owe dives into success at Big Tens

Jim Schortemeyer

BLOOMINGTON, Ind. — Gophers diver T.D. Rowe had a breakthrough weekend, and the entire Big Ten Conference was privileged to be there. Rowe, a junior transfer, never won a Big 12 crown while at Nebraska, but came alive to take home a Big Ten Championship in both the 1- and 3-meter events over the weekend.
Despite winning the 1-meter on Thursday, Rowe was fidgety before the preliminary round for the 3-meter.
“I hate waiting. I just want to dive,” Rowe said. “But today is a good Friday.”
Indeed, it was. After narrowly defeating Erin Quinn of Indiana by 2.5 points on Thursday, Rowe won more comfortably in the 3-meter competition. Again, Quinn was runner-up, as Rowe dove for 506.45 points, just shy of the school record at that height.
Head diving coach Kongzheng Li said Indiana’s reputation as a strong diving school might have helped Rowe in the long run.
“The (divers) from Indiana had a lot of pressure to win,” Li said.
Rowe and her coaches had prepared for the championships by placing reasonable goals for her diving. A top eight finish was expected of her, while head coach Jean Freeman said she was hoping Rowe would finish in the top three.
“She’s a big-meet diver,” Freeman said.
Rowe won Diver of the Meet honors and also captured Big Ten Diver of the Year accolades. She handled the pressure with a little home remedy — she literally laughed it off.
“I heard a rumor that if you’re afraid, and you smile, it helps,” Rowe said.
The only thing missing for Rowe was the presence of her parents, who live in Washington.
“I know they support me, and would love to be here for me,” Rowe said. “But we have such a good parent crowd, I have 15 pairs of parents up there cheering for me.”
Fast freshmen
Freshman Katy Christofferson won the Gophers’ first swimming title of the meet in the 400 individual medley. She led from the first 50 yards of the race, and never looked back. In fact, with 50 yards to go she surged further ahead of the pack to win by nearly two seconds.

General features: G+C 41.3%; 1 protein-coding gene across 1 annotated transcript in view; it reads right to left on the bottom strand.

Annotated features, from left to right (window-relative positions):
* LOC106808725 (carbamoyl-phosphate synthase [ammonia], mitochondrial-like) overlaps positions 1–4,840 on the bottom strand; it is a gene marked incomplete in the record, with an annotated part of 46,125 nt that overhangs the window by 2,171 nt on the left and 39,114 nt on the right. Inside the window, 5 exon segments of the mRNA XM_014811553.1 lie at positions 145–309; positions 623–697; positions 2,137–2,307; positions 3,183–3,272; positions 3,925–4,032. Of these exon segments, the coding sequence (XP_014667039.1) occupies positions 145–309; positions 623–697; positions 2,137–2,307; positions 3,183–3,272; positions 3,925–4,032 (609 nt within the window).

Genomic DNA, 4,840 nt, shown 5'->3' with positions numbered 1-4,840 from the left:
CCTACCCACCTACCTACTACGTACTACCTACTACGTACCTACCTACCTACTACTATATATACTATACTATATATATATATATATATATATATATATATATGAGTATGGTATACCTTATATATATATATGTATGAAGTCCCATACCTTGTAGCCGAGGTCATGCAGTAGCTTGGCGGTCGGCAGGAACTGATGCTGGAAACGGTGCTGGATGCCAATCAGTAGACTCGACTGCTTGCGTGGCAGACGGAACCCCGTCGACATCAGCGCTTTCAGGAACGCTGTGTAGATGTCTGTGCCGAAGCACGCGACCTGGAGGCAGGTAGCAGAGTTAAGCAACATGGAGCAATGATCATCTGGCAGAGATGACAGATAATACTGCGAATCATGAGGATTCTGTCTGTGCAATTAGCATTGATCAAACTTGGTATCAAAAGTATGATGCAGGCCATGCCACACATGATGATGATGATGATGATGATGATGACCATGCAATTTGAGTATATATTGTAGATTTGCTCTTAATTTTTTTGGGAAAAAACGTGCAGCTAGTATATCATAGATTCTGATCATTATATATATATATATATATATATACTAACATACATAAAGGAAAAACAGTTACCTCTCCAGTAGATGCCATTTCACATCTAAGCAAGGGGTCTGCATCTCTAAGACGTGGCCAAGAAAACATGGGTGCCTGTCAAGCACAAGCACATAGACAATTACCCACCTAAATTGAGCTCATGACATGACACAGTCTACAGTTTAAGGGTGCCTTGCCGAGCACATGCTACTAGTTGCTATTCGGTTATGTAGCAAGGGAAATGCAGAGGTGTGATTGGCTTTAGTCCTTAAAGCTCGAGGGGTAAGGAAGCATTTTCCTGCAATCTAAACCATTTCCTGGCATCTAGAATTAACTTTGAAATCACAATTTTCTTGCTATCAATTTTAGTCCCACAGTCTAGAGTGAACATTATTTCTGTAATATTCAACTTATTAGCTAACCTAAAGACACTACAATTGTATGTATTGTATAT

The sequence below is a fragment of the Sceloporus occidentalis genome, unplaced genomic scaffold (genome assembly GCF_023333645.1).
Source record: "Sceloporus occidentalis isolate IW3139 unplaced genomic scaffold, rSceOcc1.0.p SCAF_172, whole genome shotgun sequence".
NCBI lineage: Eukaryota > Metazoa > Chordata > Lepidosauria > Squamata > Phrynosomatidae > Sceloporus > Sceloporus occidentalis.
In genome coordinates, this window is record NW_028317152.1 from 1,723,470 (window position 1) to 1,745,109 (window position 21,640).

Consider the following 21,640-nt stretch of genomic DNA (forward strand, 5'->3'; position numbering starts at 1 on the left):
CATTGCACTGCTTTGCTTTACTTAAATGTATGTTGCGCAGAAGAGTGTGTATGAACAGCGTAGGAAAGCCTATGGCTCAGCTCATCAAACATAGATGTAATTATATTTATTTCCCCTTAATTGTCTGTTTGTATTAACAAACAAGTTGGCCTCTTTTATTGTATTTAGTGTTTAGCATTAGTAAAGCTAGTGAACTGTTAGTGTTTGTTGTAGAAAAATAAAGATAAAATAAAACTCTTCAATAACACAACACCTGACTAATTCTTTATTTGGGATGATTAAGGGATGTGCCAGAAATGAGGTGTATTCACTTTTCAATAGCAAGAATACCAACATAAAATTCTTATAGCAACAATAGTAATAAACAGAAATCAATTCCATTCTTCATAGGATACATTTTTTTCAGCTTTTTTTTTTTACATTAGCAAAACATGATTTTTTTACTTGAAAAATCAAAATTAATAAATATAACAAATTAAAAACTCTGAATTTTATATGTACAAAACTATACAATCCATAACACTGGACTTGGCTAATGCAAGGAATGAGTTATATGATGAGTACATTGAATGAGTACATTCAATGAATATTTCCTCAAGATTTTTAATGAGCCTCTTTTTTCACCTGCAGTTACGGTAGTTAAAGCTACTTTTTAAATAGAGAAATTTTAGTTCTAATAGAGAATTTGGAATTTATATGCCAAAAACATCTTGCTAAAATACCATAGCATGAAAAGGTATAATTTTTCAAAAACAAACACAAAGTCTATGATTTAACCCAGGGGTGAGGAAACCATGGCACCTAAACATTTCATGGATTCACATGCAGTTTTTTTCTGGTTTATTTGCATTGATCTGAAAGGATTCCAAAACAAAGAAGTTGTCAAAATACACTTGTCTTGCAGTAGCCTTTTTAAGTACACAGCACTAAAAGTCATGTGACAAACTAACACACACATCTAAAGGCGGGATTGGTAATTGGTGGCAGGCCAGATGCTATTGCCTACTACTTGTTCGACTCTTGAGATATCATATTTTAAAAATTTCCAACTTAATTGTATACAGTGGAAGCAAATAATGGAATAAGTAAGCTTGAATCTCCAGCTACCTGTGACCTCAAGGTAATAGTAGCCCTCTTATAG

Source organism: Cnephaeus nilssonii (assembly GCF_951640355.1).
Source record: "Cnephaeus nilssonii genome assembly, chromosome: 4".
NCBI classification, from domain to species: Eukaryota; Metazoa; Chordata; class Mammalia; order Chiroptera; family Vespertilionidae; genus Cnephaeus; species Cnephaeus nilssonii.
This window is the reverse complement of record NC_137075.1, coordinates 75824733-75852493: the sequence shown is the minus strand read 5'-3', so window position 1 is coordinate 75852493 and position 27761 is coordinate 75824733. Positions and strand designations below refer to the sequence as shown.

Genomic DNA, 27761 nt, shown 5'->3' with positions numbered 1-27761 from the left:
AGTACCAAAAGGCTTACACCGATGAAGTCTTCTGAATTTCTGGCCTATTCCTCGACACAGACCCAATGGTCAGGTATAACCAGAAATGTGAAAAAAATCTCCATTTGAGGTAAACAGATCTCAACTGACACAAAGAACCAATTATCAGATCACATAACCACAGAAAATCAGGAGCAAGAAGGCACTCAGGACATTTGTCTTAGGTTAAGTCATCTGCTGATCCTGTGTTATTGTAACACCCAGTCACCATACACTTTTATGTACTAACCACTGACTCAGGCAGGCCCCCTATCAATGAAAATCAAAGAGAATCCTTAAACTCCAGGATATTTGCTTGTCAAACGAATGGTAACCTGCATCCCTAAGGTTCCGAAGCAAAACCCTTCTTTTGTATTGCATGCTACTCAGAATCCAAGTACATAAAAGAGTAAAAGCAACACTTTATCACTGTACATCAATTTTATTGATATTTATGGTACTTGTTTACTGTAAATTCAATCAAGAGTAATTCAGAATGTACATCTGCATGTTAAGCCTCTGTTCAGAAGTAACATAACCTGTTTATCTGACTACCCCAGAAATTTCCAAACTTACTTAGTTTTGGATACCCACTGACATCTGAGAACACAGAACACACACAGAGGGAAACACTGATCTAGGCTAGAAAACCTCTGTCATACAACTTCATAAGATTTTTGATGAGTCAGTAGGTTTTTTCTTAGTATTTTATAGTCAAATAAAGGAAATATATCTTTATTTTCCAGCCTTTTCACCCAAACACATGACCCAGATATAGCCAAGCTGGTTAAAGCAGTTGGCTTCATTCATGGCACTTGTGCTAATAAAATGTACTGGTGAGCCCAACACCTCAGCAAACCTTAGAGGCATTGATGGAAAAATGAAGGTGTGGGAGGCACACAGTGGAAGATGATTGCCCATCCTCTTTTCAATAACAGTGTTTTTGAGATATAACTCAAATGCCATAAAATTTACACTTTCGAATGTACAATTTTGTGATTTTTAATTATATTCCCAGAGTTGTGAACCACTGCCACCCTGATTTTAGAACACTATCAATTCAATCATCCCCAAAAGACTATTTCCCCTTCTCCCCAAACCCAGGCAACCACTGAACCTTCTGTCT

While Christofferson was off winning the race, fellow freshman Emily Deppe was in a battle with Susie Topp of Wisconsin for second. Deppe managed to come back from her sixth position after the first 100 yards to edge Topp by .28 seconds.
Shocker!
Actually, there wasn’t much of a surprise for the Gophers in the breaststroke events, but Gretchen Hegener certainly tried to give fans a heart attack.
Hegener, the Big Ten Champion in the 100 and 200 races, got her best competition of the year in the 100 from Amy Balcerzak of Northwestern. After leading Balcerzak by half a second after the first 50 yards, Hegener had trouble maintaining her brisk pace, and won by less than a tenth of a second.
“I went out really fast,” Hegener reasoned for her near-demise.
Hegener did not repeat that style of swimming in the 200. She won easily with a time of 2:11.99, again over Balcerzak.
“With the 200, I knew I had to go out a little more relaxed,” Hegener said.
Hegener is also the defending NCAA Champion in the 100, and is hoping to reclaim her American record in that event. Minnesota hosts the NCAA Championships from March 19-21 at the Aquatic Center.